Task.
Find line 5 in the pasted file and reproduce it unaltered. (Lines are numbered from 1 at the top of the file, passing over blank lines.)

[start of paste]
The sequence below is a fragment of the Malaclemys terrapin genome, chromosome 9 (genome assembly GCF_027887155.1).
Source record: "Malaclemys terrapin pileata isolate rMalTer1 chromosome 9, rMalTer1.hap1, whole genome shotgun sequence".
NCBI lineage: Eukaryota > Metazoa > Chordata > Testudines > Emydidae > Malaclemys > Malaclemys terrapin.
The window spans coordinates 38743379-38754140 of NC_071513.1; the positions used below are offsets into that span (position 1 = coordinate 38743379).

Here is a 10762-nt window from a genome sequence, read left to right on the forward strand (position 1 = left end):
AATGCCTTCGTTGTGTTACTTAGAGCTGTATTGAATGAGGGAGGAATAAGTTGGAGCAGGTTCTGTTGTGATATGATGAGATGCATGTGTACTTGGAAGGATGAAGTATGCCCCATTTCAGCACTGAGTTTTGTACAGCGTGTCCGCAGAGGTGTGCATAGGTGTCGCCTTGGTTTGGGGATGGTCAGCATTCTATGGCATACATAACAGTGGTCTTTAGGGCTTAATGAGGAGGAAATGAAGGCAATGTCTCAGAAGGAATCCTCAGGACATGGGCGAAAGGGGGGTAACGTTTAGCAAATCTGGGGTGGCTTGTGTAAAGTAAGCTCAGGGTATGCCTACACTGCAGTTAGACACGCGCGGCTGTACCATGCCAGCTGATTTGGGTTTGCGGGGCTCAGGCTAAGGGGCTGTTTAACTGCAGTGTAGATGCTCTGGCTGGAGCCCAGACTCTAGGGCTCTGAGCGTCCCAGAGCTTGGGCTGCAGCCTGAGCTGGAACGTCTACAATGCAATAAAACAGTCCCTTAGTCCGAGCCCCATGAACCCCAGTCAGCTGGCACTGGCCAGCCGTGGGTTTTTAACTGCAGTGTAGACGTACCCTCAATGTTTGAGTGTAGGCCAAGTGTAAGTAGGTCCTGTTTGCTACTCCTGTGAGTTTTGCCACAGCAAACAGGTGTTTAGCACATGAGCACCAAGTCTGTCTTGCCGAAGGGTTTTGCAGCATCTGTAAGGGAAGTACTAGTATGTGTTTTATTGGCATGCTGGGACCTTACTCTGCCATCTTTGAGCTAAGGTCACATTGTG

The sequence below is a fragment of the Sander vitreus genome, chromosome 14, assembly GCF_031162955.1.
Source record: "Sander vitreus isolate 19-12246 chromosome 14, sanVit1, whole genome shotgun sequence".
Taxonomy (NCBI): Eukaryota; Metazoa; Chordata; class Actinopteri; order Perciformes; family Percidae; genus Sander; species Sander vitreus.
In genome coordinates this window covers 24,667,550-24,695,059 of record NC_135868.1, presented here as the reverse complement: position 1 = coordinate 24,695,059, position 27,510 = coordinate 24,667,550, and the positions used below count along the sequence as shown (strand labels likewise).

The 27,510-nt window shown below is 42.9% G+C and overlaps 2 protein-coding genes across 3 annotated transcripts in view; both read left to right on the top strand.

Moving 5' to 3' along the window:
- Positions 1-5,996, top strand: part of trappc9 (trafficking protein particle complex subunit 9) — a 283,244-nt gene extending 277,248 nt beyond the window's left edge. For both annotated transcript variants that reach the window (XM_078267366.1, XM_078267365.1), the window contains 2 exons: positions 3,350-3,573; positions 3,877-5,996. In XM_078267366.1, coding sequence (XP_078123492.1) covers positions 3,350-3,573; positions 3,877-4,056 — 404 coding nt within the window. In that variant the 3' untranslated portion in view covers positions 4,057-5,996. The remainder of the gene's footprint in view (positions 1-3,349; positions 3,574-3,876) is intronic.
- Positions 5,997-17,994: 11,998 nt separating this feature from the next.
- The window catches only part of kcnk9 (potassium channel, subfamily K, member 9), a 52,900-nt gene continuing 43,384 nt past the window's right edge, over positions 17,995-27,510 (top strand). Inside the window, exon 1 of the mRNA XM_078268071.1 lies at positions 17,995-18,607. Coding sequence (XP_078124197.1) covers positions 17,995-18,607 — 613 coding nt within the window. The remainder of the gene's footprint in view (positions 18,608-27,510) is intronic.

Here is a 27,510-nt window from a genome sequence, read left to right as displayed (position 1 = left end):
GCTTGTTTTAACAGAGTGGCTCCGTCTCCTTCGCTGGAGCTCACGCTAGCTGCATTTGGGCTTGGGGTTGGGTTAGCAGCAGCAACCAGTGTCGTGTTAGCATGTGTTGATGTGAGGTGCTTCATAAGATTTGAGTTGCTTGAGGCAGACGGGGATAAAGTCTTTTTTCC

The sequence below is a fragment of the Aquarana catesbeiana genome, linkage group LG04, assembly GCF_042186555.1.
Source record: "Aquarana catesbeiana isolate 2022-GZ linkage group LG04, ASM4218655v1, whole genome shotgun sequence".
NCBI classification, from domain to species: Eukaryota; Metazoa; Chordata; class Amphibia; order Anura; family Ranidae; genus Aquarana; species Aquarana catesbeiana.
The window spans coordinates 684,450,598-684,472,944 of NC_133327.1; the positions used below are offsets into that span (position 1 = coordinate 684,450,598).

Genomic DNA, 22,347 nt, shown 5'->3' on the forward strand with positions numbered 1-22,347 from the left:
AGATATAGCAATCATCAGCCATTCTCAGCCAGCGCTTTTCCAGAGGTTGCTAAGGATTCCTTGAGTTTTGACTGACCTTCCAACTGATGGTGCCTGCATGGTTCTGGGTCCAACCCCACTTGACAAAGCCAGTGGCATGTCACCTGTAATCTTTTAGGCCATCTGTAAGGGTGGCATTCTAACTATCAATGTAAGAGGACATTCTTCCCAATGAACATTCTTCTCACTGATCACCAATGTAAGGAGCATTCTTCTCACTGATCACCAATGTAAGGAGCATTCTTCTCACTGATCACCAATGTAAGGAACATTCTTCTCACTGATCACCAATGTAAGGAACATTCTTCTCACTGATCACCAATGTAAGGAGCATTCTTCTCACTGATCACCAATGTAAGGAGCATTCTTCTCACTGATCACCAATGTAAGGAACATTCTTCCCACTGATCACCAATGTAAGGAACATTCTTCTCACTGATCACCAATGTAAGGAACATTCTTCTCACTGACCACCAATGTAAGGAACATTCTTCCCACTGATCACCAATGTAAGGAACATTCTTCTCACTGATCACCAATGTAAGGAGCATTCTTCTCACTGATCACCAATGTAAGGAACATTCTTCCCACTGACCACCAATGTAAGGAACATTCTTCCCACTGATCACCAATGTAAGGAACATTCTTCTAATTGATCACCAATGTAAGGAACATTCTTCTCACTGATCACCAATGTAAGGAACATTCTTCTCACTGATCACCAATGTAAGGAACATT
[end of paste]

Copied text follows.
Here is a 10762-nt window from a genome sequence, read left to right on the forward strand (position 1 = left end):